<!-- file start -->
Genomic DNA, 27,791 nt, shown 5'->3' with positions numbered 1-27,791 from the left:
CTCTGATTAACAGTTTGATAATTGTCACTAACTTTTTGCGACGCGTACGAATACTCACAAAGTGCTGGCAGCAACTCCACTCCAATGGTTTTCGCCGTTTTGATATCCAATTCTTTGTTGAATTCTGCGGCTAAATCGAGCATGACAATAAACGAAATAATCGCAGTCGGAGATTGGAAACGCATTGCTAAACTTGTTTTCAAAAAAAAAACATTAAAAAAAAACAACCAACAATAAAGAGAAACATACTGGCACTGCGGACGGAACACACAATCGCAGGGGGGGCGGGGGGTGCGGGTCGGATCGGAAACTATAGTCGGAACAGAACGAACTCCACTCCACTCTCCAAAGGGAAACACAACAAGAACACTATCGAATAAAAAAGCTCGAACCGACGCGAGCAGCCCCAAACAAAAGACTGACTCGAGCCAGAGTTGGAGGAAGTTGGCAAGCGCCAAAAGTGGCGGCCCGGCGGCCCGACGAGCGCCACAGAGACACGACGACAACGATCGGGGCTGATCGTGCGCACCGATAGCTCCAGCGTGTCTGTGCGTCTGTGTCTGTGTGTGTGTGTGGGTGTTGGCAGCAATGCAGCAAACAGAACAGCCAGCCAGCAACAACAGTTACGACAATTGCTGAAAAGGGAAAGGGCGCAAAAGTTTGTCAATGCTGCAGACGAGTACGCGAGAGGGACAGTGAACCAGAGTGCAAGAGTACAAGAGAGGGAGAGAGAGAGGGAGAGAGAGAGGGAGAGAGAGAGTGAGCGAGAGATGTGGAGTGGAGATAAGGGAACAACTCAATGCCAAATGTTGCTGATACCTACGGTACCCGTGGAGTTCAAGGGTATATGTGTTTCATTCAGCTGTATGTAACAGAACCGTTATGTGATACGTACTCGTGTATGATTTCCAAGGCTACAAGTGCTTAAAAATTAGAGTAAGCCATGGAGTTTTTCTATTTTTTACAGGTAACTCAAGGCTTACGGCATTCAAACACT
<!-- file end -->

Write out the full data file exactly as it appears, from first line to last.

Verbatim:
Genomic DNA, 27,791 nt, shown 5'->3' with positions numbered 1-27,791 from the left:
CTCTGATTAACAGTTTGATAATTGTCACTAACTTTTTGCGACGCGTACGAATACTCACAAAGTGCTGGCAGCAACTCCACTCCAATGGTTTTCGCCGTTTTGATATCCAATTCTTTGTTGAATTCTGCGGCTAAATCGAGCATGACAATAAACGAAATAATCGCAGTCGGAGATTGGAAACGCATTGCTAAACTTGTTTTCAAAAAAAAAACATTAAAAAAAAACAACCAACAATAAAGAGAAACATACTGGCACTGCGGACGGAACACACAATCGCAGGGGGGGCGGGGGGTGCGGGTCGGATCGGAAACTATAGTCGGAACAGAACGAACTCCACTCCACTCTCCAAAGGGAAACACAACAAGAACACTATCGAATAAAAAAGCTCGAACCGACGCGAGCAGCCCCAAACAAAAGACTGACTCGAGCCAGAGTTGGAGGAAGTTGGCAAGCGCCAAAAGTGGCGGCCCGGCGGCCCGACGAGCGCCACAGAGACACGACGACAACGATCGGGGCTGATCGTGCGCACCGATAGCTCCAGCGTGTCTGTGCGTCTGTGTCTGTGTGTGTGTGTGGGTGTTGGCAGCAATGCAGCAAACAGAACAGCCAGCCAGCAACAACAGTTACGACAATTGCTGAAAAGGGAAAGGGCGCAAAAGTTTGTCAATGCTGCAGACGAGTACGCGAGAGGGACAGTGAACCAGAGTGCAAGAGTACAAGAGAGGGAGAGAGAGAGGGAGAGAGAGAGGGAGAGAGAGAGTGAGCGAGAGATGTGGAGTGGAGATAAGGGAACAACTCAATGCCAAATGTTGCTGATACCTACGGTACCCGTGGAGTTCAAGGGTATATGTGTTTCATTCAGCTGTATGTAACAGAACCGTTATGTGATACGTACTCGTGTATGATTTCCAAGGCTACAAGTGCTTAAAAATTAGAGTAAGCCATGGAGTTTTTCTATTTTTTACAGGTAACTCAAGGCTTACGGCATTCAAACACT